You do a lot of travel for fun. What impact does that have on your work? Why is it important?
Traveling for fun hurts work in that it takes you away from it. But it helps work, because inevitably, good stories will come out of it.
It’s often hard to fill seats for theatrical shows. There is a strong social element to your work. Many of your friends and fans come out to support BriTANick on a regular basis. What makes BriTANick so socially sticky?
No idea. We try not to worry about promotion too much. We believe if you work hard and deliver a good live show/video/whatever that people will find it eventually and if it’s really good they’ll keep coming back. In promoting things, I just try to have as much fun with it as I can (designing silly posters, making jokes within promotional tweets).
Who/what made you laugh growing up?
I loved the comic strips in newspapers. Specifically Calvin and Hobbes and Foxtrot. I strongly believe those two strips were how I learned to be funny.
What drew you to comedy?
As a kid I was often teased and bullied. Things started to turn around when I took a page out of a bullies’ book and began making fun of myself. When people are laughing they have a hard time being mean to you. I like when people are not mean to me.
When did you realize you were good at making an audience laugh?
Well I really enjoyed comedy movies, the funny pages, and standup. I would often just parrot back to my friends the funny lines from various things and that would make them laugh. In my experience that’s how a lot of comedians got their start. By stealing. I did that, then I would change a few words to make it funnier in my eyes. Then eventually I began making up whole jokes.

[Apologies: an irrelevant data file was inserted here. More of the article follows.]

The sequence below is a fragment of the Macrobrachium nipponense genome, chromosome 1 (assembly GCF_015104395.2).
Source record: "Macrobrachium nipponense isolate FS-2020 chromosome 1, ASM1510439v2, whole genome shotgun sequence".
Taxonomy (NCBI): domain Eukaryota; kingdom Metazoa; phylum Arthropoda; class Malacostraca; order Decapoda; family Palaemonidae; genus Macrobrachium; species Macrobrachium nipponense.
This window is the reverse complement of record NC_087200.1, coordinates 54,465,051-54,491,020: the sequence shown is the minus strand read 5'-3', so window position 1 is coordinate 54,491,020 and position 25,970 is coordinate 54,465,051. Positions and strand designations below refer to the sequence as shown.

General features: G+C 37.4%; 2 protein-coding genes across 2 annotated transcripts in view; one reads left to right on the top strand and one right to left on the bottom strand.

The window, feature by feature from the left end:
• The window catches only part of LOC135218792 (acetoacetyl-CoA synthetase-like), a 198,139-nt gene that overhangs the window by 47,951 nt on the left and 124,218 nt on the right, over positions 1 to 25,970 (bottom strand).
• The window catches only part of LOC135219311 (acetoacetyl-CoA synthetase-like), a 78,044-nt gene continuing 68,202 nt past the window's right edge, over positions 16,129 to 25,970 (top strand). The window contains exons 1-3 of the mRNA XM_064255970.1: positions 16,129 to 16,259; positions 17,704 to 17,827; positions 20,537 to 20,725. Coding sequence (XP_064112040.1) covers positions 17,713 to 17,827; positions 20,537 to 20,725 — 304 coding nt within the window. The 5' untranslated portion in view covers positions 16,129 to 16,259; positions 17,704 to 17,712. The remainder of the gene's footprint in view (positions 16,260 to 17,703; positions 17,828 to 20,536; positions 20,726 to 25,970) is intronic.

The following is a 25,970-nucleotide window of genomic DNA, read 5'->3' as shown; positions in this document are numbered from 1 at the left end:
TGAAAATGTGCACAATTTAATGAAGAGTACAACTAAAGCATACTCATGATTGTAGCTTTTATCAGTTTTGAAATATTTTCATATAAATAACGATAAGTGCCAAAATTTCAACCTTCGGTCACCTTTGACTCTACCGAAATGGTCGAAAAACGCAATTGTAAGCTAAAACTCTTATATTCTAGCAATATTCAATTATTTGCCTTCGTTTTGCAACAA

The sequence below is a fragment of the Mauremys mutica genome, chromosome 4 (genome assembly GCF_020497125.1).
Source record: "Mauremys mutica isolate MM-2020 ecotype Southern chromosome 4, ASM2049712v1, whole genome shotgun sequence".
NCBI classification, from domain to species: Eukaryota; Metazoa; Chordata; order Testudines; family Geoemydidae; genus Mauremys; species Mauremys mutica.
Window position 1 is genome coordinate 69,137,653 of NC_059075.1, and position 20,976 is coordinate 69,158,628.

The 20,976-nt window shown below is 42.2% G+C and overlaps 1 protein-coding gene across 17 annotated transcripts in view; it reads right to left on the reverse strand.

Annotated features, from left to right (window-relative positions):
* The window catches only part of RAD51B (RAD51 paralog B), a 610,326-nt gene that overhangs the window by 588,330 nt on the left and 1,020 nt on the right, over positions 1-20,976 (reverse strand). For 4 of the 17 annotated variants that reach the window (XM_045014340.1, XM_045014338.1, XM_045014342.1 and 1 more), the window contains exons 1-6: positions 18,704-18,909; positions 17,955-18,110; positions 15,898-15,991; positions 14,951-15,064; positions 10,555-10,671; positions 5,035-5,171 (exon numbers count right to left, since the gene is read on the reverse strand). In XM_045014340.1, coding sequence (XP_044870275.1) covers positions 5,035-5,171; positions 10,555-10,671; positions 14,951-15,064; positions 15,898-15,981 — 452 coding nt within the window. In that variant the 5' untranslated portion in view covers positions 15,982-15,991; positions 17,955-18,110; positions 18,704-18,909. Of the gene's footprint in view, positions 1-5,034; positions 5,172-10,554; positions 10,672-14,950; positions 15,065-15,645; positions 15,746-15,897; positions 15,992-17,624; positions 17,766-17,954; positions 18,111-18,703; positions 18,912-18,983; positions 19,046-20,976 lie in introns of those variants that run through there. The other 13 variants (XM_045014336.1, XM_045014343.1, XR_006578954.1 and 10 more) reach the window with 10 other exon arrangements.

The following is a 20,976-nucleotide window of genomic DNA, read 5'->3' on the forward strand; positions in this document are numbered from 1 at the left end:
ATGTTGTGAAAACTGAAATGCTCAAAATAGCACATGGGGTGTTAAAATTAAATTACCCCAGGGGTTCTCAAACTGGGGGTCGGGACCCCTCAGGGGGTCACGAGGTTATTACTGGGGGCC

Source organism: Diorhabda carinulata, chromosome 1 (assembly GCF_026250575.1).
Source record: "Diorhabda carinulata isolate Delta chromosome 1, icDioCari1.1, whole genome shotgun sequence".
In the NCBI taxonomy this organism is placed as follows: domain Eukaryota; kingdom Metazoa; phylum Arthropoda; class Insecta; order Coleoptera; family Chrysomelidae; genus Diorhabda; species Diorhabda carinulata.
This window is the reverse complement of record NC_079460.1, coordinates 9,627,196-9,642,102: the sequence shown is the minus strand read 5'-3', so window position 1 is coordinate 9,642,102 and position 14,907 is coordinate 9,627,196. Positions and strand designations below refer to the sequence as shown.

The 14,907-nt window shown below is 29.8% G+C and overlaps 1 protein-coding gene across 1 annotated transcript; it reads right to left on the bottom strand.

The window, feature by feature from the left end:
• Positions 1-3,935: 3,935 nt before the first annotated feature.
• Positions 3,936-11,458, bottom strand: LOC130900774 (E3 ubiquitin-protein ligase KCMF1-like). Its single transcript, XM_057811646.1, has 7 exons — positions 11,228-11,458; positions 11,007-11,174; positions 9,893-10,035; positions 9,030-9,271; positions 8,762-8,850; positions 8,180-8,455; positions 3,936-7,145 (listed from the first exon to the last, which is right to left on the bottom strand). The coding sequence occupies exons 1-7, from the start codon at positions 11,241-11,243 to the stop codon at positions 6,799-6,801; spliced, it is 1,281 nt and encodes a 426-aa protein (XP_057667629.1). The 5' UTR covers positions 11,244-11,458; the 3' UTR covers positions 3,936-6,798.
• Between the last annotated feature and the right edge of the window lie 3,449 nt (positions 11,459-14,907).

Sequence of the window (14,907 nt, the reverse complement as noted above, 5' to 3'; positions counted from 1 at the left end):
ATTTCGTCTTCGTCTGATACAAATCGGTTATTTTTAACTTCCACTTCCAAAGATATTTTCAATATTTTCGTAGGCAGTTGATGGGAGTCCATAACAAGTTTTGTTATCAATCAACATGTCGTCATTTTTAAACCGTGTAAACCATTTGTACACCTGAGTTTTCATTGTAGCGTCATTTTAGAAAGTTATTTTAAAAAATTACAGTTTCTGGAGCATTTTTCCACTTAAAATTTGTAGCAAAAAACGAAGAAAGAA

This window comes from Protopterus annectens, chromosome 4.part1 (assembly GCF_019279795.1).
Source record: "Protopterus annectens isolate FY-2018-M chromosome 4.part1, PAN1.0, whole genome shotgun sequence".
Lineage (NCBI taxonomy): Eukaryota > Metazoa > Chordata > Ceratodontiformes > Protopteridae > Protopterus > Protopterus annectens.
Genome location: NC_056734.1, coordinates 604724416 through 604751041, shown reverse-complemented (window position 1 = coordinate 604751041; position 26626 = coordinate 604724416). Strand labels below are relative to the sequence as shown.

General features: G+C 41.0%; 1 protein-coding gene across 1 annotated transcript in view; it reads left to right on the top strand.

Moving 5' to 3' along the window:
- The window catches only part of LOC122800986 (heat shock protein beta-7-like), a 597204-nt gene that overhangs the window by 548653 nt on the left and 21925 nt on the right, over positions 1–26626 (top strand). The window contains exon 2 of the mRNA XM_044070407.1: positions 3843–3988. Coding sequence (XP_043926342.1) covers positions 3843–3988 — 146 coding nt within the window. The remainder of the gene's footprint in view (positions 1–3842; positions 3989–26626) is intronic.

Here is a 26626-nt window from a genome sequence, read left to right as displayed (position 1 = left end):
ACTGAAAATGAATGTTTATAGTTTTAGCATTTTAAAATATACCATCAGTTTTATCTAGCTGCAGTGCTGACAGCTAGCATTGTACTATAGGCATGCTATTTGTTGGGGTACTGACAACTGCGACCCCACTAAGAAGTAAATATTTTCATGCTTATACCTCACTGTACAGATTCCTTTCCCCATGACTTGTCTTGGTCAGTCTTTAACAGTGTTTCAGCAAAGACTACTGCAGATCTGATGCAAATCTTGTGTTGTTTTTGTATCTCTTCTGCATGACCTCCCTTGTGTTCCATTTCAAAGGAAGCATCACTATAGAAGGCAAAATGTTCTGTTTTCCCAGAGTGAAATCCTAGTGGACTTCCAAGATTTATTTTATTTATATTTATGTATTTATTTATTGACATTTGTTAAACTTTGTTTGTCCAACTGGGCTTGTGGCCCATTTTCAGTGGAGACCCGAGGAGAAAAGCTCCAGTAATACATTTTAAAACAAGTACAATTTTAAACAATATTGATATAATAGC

I loved stories. Personal stories about something interesting that happened over the weekend, or in math class, whatever. I loved telling them and I loved hearing them. I started noticing that whenever I would relate my version of something that had happened, people would laugh even if I wasn’t trying to be funny. I always liked comedy, but I fell like I kinda fell backwards into being funny. I don’t quite understand it.
You studied acting at NYU and remained in New York City for the better part of a decade afterwards. What made you decide to stay in New York City after college and how did that influence you?
I just really loved New York. I still do. It inspires me, there’s always something going on, and you don’t have to drive. I hate driving. I’m glad I spent my twenties in New York. Plenty of people have said this in the past, but I think it’s true: You go to New York to get good at your art, then move to LA to make money off of it. The first part is way more fun.
Check Him Out
- A great comic he wrote about the Syrian Refugee Crisis
- A New York Times piece he wrote about growing up
- A New York Observer piece he wrote about climbing Mt. Kilimanjaro
- So many excellent BriTANick videos
- One of my favorite Twitter accounts
SMACK! SMACK! SMACK! SQUISH! SQUISH! CHEW!
As she went for yet another piece of gum, before her sharp, yellowing teeth could kill the rubbery devil already occupying her mucus cavity, I knew that she would be the reason this flight was a rough one. I had already sucked it up, and paid an extra $86 to upgrade my seat from the back of the plane to the front, but I was still doomed to occupy a middle seat. Why were so many ATLiens headed for San Francisco so soon after the New Year that I couldn’t pay my way up to an aisle seat?